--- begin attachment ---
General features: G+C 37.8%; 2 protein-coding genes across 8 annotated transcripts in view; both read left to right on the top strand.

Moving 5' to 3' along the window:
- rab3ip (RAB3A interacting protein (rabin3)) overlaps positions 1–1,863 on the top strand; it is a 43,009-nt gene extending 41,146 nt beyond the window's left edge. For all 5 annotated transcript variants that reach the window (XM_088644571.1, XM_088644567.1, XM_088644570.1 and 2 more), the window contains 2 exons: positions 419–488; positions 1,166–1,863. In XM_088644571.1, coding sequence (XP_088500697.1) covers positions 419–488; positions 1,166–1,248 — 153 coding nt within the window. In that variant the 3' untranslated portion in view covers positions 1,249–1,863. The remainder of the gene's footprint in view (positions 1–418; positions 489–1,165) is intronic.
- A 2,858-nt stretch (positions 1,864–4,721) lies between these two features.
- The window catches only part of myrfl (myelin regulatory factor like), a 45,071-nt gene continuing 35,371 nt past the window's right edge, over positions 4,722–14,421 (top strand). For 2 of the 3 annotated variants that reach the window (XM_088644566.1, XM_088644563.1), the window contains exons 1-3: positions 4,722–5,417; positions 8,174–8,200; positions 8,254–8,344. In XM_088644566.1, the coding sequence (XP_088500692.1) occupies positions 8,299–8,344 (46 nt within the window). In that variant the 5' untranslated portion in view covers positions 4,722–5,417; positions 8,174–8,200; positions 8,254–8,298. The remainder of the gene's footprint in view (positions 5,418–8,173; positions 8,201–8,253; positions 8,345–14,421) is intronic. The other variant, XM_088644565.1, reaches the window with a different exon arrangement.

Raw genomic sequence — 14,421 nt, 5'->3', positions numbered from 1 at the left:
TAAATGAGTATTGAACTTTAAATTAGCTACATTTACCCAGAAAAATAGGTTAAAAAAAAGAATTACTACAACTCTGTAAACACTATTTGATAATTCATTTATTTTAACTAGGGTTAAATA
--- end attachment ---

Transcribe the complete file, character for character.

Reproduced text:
General features: G+C 37.8%; 2 protein-coding genes across 8 annotated transcripts in view; both read left to right on the top strand.

Moving 5' to 3' along the window:
- rab3ip (RAB3A interacting protein (rabin3)) overlaps positions 1–1,863 on the top strand; it is a 43,009-nt gene extending 41,146 nt beyond the window's left edge. For all 5 annotated transcript variants that reach the window (XM_088644571.1, XM_088644567.1, XM_088644570.1 and 2 more), the window contains 2 exons: positions 419–488; positions 1,166–1,863. In XM_088644571.1, coding sequence (XP_088500697.1) covers positions 419–488; positions 1,166–1,248 — 153 coding nt within the window. In that variant the 3' untranslated portion in view covers positions 1,249–1,863. The remainder of the gene's footprint in view (positions 1–418; positions 489–1,165) is intronic.
- A 2,858-nt stretch (positions 1,864–4,721) lies between these two features.
- The window catches only part of myrfl (myelin regulatory factor like), a 45,071-nt gene continuing 35,371 nt past the window's right edge, over positions 4,722–14,421 (top strand). For 2 of the 3 annotated variants that reach the window (XM_088644566.1, XM_088644563.1), the window contains exons 1-3: positions 4,722–5,417; positions 8,174–8,200; positions 8,254–8,344. In XM_088644566.1, the coding sequence (XP_088500692.1) occupies positions 8,299–8,344 (46 nt within the window). In that variant the 5' untranslated portion in view covers positions 4,722–5,417; positions 8,174–8,200; positions 8,254–8,298. The remainder of the gene's footprint in view (positions 5,418–8,173; positions 8,201–8,253; positions 8,345–14,421) is intronic. The other variant, XM_088644565.1, reaches the window with a different exon arrangement.

Raw genomic sequence — 14,421 nt, 5'->3', positions numbered from 1 at the left:
TAAATGAGTATTGAACTTTAAATTAGCTACATTTACCCAGAAAAATAGGTTAAAAAAAAGAATTACTACAACTCTGTAAACACTATTTGATAATTCATTTATTTTAACTAGGGTTAAATA